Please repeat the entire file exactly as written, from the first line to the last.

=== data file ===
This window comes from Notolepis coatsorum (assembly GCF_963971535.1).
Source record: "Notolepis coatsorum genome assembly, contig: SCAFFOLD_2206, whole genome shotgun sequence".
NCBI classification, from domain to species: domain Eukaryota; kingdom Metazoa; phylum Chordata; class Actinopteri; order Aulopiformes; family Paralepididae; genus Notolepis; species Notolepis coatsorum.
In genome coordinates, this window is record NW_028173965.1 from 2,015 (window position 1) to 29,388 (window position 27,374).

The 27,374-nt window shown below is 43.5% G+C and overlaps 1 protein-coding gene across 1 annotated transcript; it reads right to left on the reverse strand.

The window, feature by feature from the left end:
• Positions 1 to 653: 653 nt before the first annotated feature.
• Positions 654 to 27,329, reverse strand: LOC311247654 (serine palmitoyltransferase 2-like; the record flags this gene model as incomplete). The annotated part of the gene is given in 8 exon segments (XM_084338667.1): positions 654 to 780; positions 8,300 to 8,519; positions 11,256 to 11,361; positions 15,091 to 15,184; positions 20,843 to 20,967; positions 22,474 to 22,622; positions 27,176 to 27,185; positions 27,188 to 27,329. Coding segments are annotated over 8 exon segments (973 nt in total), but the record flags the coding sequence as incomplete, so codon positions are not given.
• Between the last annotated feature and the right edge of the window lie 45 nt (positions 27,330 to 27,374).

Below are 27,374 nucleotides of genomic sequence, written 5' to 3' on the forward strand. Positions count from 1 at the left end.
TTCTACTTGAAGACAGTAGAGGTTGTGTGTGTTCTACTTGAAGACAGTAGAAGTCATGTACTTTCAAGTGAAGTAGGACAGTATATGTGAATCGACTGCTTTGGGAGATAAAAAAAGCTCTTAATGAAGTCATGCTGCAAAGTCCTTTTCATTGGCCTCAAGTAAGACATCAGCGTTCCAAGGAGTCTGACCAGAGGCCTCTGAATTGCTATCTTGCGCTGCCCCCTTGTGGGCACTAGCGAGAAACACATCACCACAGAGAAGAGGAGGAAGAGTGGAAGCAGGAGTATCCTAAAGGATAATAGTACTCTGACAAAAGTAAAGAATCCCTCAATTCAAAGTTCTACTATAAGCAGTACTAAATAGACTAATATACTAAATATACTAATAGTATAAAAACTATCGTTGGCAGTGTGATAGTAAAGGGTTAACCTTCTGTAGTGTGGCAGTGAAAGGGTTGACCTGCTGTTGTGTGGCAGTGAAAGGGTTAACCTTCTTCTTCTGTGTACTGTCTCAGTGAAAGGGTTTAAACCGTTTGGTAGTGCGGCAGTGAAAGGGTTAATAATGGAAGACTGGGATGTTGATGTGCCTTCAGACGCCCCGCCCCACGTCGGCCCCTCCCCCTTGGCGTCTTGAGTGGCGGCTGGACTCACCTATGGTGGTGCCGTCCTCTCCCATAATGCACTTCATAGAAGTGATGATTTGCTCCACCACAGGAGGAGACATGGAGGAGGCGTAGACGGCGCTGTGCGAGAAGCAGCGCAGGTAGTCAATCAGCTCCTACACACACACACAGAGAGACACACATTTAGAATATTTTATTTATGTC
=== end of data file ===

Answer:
This window comes from Notolepis coatsorum (assembly GCF_963971535.1).
Source record: "Notolepis coatsorum genome assembly, contig: SCAFFOLD_2206, whole genome shotgun sequence".
NCBI classification, from domain to species: domain Eukaryota; kingdom Metazoa; phylum Chordata; class Actinopteri; order Aulopiformes; family Paralepididae; genus Notolepis; species Notolepis coatsorum.
In genome coordinates, this window is record NW_028173965.1 from 2,015 (window position 1) to 29,388 (window position 27,374).

The 27,374-nt window shown below is 43.5% G+C and overlaps 1 protein-coding gene across 1 annotated transcript; it reads right to left on the reverse strand.

The window, feature by feature from the left end:
• Positions 1 to 653: 653 nt before the first annotated feature.
• Positions 654 to 27,329, reverse strand: LOC311247654 (serine palmitoyltransferase 2-like; the record flags this gene model as incomplete). The annotated part of the gene is given in 8 exon segments (XM_084338667.1): positions 654 to 780; positions 8,300 to 8,519; positions 11,256 to 11,361; positions 15,091 to 15,184; positions 20,843 to 20,967; positions 22,474 to 22,622; positions 27,176 to 27,185; positions 27,188 to 27,329. Coding segments are annotated over 8 exon segments (973 nt in total), but the record flags the coding sequence as incomplete, so codon positions are not given.
• Between the last annotated feature and the right edge of the window lie 45 nt (positions 27,330 to 27,374).

Below are 27,374 nucleotides of genomic sequence, written 5' to 3' on the forward strand. Positions count from 1 at the left end.
TTCTACTTGAAGACAGTAGAGGTTGTGTGTGTTCTACTTGAAGACAGTAGAAGTCATGTACTTTCAAGTGAAGTAGGACAGTATATGTGAATCGACTGCTTTGGGAGATAAAAAAAGCTCTTAATGAAGTCATGCTGCAAAGTCCTTTTCATTGGCCTCAAGTAAGACATCAGCGTTCCAAGGAGTCTGACCAGAGGCCTCTGAATTGCTATCTTGCGCTGCCCCCTTGTGGGCACTAGCGAGAAACACATCACCACAGAGAAGAGGAGGAAGAGTGGAAGCAGGAGTATCCTAAAGGATAATAGTACTCTGACAAAAGTAAAGAATCCCTCAATTCAAAGTTCTACTATAAGCAGTACTAAATAGACTAATATACTAAATATACTAATAGTATAAAAACTATCGTTGGCAGTGTGATAGTAAAGGGTTAACCTTCTGTAGTGTGGCAGTGAAAGGGTTGACCTGCTGTTGTGTGGCAGTGAAAGGGTTAACCTTCTTCTTCTGTGTACTGTCTCAGTGAAAGGGTTTAAACCGTTTGGTAGTGCGGCAGTGAAAGGGTTAATAATGGAAGACTGGGATGTTGATGTGCCTTCAGACGCCCCGCCCCACGTCGGCCCCTCCCCCTTGGCGTCTTGAGTGGCGGCTGGACTCACCTATGGTGGTGCCGTCCTCTCCCATAATGCACTTCATAGAAGTGATGATTTGCTCCACCACAGGAGGAGACATGGAGGAGGCGTAGACGGCGCTGTGCGAGAAGCAGCGCAGGTAGTCAATCAGCTCCTACACACACACACAGAGAGACACACATTTAGAATATTTTATTTATGTC